The relationship between presystolic wave and subclinical left ventricular dysfunction in asymptomatic hypertensive patients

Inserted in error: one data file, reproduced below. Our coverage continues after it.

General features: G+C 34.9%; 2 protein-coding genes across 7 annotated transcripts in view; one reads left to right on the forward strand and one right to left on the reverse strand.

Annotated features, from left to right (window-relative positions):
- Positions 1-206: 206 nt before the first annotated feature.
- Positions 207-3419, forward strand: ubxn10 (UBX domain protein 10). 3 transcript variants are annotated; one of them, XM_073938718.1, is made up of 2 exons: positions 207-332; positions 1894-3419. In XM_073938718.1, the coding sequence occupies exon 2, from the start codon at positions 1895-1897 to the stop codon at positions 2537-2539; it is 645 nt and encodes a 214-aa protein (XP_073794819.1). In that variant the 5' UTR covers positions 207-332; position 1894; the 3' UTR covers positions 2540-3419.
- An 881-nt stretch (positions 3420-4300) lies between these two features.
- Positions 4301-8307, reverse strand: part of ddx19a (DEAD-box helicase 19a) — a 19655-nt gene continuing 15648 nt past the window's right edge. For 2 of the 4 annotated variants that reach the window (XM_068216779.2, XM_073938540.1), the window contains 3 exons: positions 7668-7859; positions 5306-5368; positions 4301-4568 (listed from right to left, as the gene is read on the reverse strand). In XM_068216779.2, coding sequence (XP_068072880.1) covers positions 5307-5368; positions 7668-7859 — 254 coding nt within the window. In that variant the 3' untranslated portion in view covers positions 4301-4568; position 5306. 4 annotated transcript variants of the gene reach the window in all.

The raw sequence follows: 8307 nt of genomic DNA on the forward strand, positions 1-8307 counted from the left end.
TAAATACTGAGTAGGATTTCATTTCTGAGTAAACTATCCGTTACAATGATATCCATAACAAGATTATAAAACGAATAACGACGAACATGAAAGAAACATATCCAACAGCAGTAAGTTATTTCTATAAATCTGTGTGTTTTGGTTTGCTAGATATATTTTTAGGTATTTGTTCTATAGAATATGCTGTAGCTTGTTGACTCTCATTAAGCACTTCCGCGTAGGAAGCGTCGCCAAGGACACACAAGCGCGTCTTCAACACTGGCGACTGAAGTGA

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BackgroundThe main aim of the current study was to investigate the association between presystolic wave (PSW) and subclinical left ventricular (LV) dysfunction.Patients and methodsA total of 139 patients admitted to the cardiology outpatient clinic with hypertension were consecutively enrolled. The patient population included 79 men and 60 women. The presence of a PSW on the left ventricular outflow tract flow was evaluated in all patients. Subclinical LV dysfunction was defined as the presence of a tissue Doppler-derived myocardial performance index (MPI) of at least 0.5 in the absence of impaired left ventricular ejection fraction (<50%) as evaluated by transthoracic echocardiography.ResultsThe mean age of the patients was 52±10. Patients with PSW had higher MPI (0.44±0.13 vs. 0.37±0.09, P<0.001), left ventricular mass (LVM) (176±45 vs.142±33, P<0.001), and LVM index values (92±23 vs. 76±17, P<0.001) compared with those without PSW. Patients with PSW had a higher prevalence of subclinical LV dysfunction (29 vs. 3.4%, P: 0.008) and LV hypertrophy (22 vs. 2%, P: 0.011). There was a significant correlation with PSW velocity and age (r=0.22, P: 0.04), LVM (r=0.24, P: 0.021), late diastolic mitral annular velocity (r=0.25, P: 0.018), and an inverse correlation with the Em : Am ratio (r=−0.34, P: 0.001). Binary logistic regression analysis indicated the presence of PSW (95% confidence interval 1.3–8.031, odds ratio 3.2, P: 0.012) as an independent determinant of abnormal MPI.ConclusionAssessment of presystolic wave on echocardiography was an independent predictor of subclinical LV dysfunction in patients with hypertension. Attention to the PSW on echocardiography examination might help to identify hypertension patients who could be at risk for developing overt heart failure that has a prognostic impact.

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